On Gentrification and Cycling

Changes to our streets are often the most visible signals of government power in most of our lives. As such, infrastructure decisions are inherently political, and those with greater resources have always held an advantage in seeing their wishes enshrined in concrete and pavement, or whatever the case may be.

A meeting about bike lanes turned into a discussion about race yesterday in Portland. Photo: ##http://bikeportland.org/2011/07/21/racism-rears-its-head-on-williams-project-56633?utm_source=feedburner&utm_medium=feed&utm_campaign=Feed%3A+BikePortland+%28BikePortland.org%29##Bike Portland##

Decisions about our transportation systems can pit urban versus rural, NIMBYs versus change, newcomers versus natives, residents versus commercial users, and drivers versus cyclists and pedestrians. It speaks to the changing dynamic between cyclists and motorists that in more and more American cities, bicycles are now seen as symbols of neighborhood change and gentrification.

Those issues came to a head yesterday in America’s bike capital. Jonathan Maus of Bike Portland covered a planning hearing focused on the expansion of a bikeway on North Williams Avenue, in a historically African American neighborhood. The subject quickly turned to race and privilege:

PBOT was on a path to remove one vehicle lane in order to create a wider bikeway; but some people in the community expressed concerns with the idea, on the grounds that the voices and input of black residents were not being adequately considered.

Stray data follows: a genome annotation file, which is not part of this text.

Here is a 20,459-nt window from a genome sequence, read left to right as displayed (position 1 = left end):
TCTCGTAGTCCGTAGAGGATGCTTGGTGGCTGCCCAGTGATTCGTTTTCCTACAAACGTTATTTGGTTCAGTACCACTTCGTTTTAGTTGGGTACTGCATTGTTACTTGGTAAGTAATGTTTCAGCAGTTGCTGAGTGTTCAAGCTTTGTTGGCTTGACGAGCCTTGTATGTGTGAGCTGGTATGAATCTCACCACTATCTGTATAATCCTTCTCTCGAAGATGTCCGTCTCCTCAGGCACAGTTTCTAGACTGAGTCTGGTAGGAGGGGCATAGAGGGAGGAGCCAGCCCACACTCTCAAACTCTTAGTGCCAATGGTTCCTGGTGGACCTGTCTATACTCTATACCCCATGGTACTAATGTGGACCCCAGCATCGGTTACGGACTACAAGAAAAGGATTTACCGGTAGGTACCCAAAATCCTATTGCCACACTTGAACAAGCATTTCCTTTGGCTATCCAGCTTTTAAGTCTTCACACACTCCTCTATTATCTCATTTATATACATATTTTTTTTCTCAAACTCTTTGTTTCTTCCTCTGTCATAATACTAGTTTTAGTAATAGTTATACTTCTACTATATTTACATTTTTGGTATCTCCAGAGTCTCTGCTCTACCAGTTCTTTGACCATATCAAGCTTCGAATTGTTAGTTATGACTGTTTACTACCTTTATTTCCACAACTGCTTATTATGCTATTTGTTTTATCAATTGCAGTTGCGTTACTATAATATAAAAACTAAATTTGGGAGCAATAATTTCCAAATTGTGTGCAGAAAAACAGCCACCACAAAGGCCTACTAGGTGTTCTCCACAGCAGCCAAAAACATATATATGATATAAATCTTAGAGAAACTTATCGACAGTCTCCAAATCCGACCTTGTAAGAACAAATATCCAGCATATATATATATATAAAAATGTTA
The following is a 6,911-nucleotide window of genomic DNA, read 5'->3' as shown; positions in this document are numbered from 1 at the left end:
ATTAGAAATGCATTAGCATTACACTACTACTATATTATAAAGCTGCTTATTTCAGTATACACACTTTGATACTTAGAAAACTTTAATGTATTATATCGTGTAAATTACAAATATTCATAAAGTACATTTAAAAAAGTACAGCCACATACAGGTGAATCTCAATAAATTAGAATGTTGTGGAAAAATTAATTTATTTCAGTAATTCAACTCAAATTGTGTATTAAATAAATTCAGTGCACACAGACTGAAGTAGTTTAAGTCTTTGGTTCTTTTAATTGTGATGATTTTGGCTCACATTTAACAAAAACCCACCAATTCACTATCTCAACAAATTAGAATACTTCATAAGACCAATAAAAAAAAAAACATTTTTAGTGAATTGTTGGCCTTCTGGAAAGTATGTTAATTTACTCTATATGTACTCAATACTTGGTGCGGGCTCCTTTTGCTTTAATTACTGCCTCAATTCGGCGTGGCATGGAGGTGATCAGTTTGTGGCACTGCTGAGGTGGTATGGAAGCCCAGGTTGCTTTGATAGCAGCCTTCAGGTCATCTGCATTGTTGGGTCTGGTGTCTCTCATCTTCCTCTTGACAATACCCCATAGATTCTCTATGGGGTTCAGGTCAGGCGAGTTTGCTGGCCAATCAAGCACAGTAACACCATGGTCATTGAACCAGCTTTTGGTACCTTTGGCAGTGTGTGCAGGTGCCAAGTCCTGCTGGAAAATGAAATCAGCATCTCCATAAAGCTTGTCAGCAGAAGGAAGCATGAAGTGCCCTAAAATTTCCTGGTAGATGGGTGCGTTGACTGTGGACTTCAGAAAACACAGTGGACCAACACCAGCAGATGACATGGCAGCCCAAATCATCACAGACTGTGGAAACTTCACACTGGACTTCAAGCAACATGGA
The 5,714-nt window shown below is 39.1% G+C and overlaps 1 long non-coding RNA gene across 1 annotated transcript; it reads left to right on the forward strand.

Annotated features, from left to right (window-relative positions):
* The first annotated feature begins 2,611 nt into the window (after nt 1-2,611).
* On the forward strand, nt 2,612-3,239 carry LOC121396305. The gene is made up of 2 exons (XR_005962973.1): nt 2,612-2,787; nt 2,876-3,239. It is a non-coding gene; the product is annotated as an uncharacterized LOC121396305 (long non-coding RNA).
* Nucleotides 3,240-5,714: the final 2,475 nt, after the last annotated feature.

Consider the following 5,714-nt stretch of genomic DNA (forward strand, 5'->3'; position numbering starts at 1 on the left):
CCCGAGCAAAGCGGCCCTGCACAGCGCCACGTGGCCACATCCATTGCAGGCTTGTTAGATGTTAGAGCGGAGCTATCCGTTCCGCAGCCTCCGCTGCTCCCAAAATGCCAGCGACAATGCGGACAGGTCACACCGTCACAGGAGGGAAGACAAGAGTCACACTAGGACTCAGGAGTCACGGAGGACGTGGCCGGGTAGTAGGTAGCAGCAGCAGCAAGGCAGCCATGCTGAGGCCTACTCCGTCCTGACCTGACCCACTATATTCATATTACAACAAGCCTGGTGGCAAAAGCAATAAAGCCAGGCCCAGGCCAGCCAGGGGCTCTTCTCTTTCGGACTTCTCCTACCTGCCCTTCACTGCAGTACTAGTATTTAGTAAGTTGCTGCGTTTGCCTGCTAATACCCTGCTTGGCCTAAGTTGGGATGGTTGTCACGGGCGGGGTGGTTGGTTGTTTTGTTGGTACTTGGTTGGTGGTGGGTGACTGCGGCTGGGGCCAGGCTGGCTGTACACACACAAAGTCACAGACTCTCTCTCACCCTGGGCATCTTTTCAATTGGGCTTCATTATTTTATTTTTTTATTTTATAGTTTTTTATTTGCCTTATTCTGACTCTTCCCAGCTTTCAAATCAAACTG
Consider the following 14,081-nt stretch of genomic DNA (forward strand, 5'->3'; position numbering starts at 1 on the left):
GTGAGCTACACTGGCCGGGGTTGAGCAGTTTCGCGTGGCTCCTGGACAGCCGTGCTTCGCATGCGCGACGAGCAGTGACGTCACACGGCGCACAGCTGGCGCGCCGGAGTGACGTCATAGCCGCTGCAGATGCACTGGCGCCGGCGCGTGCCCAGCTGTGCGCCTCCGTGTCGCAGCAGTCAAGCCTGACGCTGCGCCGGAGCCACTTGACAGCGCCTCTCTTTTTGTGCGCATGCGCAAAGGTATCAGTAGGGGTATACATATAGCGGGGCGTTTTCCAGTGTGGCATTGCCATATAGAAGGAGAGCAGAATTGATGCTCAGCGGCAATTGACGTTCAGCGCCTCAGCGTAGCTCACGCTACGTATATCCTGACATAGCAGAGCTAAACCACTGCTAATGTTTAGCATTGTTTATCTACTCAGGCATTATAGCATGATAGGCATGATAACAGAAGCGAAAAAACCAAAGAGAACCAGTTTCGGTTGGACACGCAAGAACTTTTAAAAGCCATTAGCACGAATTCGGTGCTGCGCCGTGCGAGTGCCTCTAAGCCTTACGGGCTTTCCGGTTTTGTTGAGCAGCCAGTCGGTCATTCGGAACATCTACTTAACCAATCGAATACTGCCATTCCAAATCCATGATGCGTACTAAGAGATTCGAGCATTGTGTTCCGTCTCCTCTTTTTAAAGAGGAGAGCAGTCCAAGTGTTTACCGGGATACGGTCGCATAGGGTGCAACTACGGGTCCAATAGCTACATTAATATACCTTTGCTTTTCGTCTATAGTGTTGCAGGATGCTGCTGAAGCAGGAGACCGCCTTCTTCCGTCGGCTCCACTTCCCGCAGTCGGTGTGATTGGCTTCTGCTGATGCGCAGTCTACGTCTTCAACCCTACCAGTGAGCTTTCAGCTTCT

“I think there’s a need to bring the African-American leadership forward to make sure that that voice is there in the outcome,” [said one neighborhood resident.] “It’s sad to think that we have to protest to have our voices heard. We should be at the table making decisions about the outcomes.”

Another theme that emerged last night was a feeling among some people that the only reason safety is a major concern from the city now is because white people are the ones who are in danger.

Sharon Maxwell-Hendricks put it this way:

“You say you want it ‘safe’ for everybody, how come it wasn’t safe 10 years ago? That’s part of the whole racism thing … we wanted safe streets back then; but now that the bicyclists want to have safe streets then it’s all about the bicyclists getting safe streets.”

In this case, it seems, hesitation to accept the city’s plans to expand the bikeway stems from the black community’s historical lack of power in Portland’s planning decisions. Hopefully, these discussions will be productive and healing and will also result in infrastructure that is more sustainable and equitable.

Elsewhere on the Network today: In the aftermath of truly horrible Raquel Nelson case, where an Atlanta mother was convicted of vehicular homicide after her 4-year-old daughter was killed as they crossed the street, Grist shares a video examining the treacherous roads navigated by the suburban poor in Atlanta. The Seattle Transit Blog reports that 10,000 residents have signed a petition asking King County to enact a temporary congestion charge in order to avoid cuts at the local transit service, Metro. And The City Fix reports that the National Park Service is an obstacle in expanding Washington’s Capital Bikeshare program into the National Mall.

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When people who bike get behind the wheel of a car, Photo: John Luton/Flickr

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